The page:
And nowhere do price distortions have more impact than in the mortgage arena.  While Washington and the media focus on Wall Street compensation and regulatory reform, an incredible amount of mortgage risk quietly shifts to the American taxpayer.  Beyond the Fed’s $1.25 TN of MBS, Fannie’s and Freddie’s “books of business” continue to expand, while the FHA and Ginnie Mae balloon their exposure to risky mortgages.  In the short-run, this process reduces systemic stress and boosts market liquidity.  The markets remain quite happy with this dynamic – for now.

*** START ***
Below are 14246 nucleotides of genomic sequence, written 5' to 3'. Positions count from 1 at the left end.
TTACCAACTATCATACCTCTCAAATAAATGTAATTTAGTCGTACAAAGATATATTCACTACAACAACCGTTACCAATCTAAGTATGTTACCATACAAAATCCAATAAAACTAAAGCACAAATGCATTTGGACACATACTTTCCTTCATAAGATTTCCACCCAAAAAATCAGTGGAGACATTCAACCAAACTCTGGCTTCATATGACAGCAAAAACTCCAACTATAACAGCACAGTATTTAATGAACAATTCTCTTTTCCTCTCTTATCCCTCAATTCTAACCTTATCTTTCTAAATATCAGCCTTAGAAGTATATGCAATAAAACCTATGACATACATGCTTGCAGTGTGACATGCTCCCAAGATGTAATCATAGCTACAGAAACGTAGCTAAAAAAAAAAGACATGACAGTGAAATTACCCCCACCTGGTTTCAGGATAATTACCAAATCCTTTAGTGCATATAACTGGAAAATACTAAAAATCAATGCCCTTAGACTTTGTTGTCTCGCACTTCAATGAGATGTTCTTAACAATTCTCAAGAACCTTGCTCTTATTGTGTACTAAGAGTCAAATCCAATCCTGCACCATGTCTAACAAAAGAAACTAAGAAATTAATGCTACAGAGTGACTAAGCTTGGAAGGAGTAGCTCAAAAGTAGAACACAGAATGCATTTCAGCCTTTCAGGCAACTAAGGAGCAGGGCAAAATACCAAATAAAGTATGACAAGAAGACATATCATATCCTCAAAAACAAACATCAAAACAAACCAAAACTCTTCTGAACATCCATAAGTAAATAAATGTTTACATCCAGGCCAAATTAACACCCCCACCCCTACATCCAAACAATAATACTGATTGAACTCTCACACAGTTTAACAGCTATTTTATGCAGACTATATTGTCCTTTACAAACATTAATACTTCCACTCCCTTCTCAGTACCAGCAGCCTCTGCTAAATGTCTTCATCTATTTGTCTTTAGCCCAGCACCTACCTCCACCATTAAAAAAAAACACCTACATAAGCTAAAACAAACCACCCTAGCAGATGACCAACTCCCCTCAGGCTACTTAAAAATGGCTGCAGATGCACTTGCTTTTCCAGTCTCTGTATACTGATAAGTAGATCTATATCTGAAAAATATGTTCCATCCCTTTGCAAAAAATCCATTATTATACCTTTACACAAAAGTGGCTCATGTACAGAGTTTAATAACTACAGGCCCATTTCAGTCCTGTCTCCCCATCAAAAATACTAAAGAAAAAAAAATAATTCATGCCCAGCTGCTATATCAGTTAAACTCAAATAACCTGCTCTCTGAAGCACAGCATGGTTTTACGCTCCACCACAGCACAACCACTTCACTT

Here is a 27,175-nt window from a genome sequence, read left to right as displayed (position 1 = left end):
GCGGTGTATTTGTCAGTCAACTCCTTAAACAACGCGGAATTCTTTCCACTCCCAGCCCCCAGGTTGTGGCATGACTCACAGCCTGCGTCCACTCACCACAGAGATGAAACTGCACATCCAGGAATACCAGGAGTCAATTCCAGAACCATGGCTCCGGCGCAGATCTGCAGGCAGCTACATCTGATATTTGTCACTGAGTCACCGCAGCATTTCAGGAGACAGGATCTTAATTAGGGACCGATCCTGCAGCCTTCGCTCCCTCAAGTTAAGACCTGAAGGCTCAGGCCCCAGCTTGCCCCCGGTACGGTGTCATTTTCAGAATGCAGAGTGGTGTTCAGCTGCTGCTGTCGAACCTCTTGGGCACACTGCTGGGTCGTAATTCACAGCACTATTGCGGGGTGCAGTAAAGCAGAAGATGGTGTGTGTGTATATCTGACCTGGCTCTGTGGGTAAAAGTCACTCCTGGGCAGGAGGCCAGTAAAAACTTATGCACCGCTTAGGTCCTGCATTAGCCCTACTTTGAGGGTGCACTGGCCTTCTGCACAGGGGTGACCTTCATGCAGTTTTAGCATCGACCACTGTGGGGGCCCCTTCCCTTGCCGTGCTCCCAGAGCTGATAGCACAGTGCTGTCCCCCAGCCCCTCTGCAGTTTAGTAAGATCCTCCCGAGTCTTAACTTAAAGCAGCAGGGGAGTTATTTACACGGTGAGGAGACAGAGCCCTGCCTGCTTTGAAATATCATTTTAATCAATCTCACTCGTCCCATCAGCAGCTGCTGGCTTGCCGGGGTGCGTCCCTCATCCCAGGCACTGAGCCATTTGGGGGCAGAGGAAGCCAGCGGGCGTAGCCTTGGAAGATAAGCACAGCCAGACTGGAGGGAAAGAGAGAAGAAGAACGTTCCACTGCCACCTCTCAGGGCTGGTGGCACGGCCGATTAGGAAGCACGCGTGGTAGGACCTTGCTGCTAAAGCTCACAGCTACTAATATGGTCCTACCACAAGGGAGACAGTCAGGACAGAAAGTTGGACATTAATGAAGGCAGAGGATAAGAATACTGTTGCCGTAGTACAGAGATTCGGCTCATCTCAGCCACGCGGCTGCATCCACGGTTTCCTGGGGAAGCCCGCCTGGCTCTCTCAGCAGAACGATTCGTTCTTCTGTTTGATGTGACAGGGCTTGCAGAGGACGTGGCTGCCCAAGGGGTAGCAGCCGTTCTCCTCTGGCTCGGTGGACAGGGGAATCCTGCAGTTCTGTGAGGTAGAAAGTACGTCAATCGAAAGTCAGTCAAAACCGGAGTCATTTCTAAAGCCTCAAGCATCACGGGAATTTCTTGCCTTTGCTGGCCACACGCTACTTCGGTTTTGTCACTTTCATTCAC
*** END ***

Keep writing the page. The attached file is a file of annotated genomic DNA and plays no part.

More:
The secular bear thesis and the next round of financial crisis don’t require a wild imagination:  The U.S. economy underperforms in the new global reflationary backdrop.  The Fed stays ultra-loose for too long – along with timid Chinese and other central bankers around the globe.  The U.S. fixed income marketplace – especially MBS – becomes too predisposed to artificially low Fed funds and market yields.  Historically low U.S. yields – in the face of booming Asia/emerging markets – continue to weigh on the dollar.  Dollar devaluation and global dynamics set the stage for an inflationary surprise.  And any jump in inflation fears would find U.S. bond and mortgage markets especially poorly positioned, with the U.S. economy extraordinarily vulnerable to any spike in yields.  A crisis in a rising rate environment would be especially problematic for a Fed and Treasury confronting Trillions in mortgage Credit and interest-rate risk.  Foreign holders of our mortgage paper could lose big if market prices and the dollar move against them simultaneously.  And it’s safe to say that the Federal Reserve wouldn’t be profitably unwinding its MBS portfolio.